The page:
Feeding a Child on a Restricted Diet. Tips to make it easier!

Feeding a child on a restrictive diet. Tips and tricks 

Feeding a child on a restrictive diet is complicated and stressful for any family. Add feeding a child on a restrictive diet and it is enough to make any parent crazy. 

Why do kids sometimes refuse to eat? 

What is the reason why they stop eating foods they love?  Why do they eat one thing one day and then the very next day decide that they hate that food?

If you ate a few bites of food and then experienced a pain so severe it took your breath away, would you be willing to eat that food again? How adventurous would you be in trying new foods?

And, what if these bad experiences with food are happening to you when you are only three years old with a limited vocabulary? How would you protect yourself?  You would probably only eat a certain number of foods or foods that always looked the same.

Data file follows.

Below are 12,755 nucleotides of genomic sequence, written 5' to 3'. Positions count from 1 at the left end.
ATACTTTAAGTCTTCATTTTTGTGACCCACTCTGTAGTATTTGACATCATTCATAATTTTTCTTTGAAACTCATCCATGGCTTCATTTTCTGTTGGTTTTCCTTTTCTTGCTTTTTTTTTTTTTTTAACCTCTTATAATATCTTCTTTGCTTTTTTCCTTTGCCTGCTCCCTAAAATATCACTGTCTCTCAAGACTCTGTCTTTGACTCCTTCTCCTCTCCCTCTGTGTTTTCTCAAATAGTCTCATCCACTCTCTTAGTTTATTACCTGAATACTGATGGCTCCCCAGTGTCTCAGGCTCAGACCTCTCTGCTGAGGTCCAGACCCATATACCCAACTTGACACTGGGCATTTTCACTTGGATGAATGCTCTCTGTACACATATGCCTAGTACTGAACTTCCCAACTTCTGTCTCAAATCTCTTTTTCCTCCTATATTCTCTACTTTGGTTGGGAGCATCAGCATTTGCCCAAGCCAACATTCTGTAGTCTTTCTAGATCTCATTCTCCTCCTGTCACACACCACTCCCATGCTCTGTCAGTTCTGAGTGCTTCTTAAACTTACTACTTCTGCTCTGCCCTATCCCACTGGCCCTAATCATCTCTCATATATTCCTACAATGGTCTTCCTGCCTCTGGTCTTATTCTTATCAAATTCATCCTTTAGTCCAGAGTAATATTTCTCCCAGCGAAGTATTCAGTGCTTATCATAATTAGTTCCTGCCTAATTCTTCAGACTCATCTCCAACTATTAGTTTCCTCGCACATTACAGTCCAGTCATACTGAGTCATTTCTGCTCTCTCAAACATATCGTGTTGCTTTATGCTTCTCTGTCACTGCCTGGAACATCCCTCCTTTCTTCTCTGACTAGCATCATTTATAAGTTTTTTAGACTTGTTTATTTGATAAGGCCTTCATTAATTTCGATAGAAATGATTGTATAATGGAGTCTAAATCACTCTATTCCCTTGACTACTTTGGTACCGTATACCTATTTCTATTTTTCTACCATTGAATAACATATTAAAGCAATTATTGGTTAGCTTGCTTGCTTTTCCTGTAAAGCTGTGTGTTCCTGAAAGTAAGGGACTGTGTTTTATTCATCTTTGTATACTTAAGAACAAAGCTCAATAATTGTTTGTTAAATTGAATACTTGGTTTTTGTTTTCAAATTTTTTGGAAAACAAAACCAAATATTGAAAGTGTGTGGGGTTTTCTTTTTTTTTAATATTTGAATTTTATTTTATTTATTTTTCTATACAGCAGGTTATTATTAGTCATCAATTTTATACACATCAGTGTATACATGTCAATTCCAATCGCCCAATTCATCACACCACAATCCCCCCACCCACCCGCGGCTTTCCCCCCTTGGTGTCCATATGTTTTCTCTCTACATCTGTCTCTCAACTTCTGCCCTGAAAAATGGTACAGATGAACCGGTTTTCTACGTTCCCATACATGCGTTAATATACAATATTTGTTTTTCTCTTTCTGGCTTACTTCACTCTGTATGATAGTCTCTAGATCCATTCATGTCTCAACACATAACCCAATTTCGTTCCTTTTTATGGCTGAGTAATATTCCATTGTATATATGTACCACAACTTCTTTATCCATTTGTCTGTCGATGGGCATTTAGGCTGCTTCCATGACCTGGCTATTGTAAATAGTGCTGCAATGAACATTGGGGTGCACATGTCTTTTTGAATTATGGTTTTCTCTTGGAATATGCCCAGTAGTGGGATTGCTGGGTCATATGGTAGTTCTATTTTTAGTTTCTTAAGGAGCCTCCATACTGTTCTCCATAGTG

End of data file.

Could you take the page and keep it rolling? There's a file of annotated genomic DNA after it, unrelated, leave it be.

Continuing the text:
So how do you feed a child on a restricted diet that just does not want to eat? Seek to understand the child’s perspective.

First, it is important to understand that food is a major control issue for all children starting at a very young age.  Most children have many decisions made for them and the one decision that is theirs and theirs alone is what and how much to eat.  Some children will let their parents or caregivers coerce them to eat while them others will push back and may push back hard.

Second, it is critical to understand that as a parent or caregiver, you cannot force-feed a child.  It WILL NOT work. Children have absolute and total control over what they put in their mouth and that is the way it should be. Even if you are not physically placing a spoon in a child’s mouth, using pressure language such as “take one more bite” or “no dessert until you finish your broccoli” is an attempt to force a child into eating against their will.

Regardless of your childavoiding one food or ten foods, eating needs to be a relaxing experience for everyone. Sharing a meal with other people needs to be a time where children learn table manners, how to engage in conversation, how to sit still, and how to use a fork, among other life skills. Eating and learning to eat are life skills. It should not be a time that they are badgered, begged, or belittled into eating the food in front of them. If you find that mealtime in your home is incredibly stressful then it is time for a change.

The good news is that there is a help–and change for the better is possible.